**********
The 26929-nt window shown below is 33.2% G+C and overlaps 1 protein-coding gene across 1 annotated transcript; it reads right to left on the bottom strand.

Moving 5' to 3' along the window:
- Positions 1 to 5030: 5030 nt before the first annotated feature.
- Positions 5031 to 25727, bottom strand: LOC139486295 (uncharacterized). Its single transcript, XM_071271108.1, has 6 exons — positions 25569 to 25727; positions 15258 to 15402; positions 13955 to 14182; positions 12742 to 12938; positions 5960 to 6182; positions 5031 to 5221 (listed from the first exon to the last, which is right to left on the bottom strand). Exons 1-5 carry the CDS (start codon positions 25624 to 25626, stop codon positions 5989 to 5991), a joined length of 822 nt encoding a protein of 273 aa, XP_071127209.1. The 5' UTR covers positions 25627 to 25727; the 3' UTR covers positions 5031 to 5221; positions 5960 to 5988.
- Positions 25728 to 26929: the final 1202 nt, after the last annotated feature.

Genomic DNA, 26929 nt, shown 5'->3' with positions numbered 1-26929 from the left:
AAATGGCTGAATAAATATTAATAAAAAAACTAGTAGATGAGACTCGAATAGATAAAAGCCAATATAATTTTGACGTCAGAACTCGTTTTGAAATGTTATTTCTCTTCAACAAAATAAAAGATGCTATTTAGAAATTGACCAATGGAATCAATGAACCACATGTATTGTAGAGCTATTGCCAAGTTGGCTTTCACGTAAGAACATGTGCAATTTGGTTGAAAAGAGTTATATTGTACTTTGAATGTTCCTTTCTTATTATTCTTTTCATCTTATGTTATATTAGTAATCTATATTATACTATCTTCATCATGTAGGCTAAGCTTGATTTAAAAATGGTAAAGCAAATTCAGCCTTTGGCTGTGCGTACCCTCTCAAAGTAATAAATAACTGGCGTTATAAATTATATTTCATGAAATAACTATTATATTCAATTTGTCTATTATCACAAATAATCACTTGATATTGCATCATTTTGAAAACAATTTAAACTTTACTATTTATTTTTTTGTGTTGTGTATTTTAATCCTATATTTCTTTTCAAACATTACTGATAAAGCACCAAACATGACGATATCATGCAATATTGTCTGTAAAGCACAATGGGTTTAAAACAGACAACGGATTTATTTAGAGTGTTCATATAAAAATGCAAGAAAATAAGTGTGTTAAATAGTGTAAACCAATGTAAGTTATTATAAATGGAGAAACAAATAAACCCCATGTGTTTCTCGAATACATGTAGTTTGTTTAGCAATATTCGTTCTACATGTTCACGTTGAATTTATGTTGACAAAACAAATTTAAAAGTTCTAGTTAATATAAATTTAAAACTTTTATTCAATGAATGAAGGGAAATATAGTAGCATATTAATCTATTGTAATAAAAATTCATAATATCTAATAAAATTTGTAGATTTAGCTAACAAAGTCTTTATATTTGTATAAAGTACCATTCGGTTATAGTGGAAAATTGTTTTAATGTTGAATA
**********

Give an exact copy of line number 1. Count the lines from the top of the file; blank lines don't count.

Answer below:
The 26929-nt window shown below is 33.2% G+C and overlaps 1 protein-coding gene across 1 annotated transcript; it reads right to left on the bottom strand.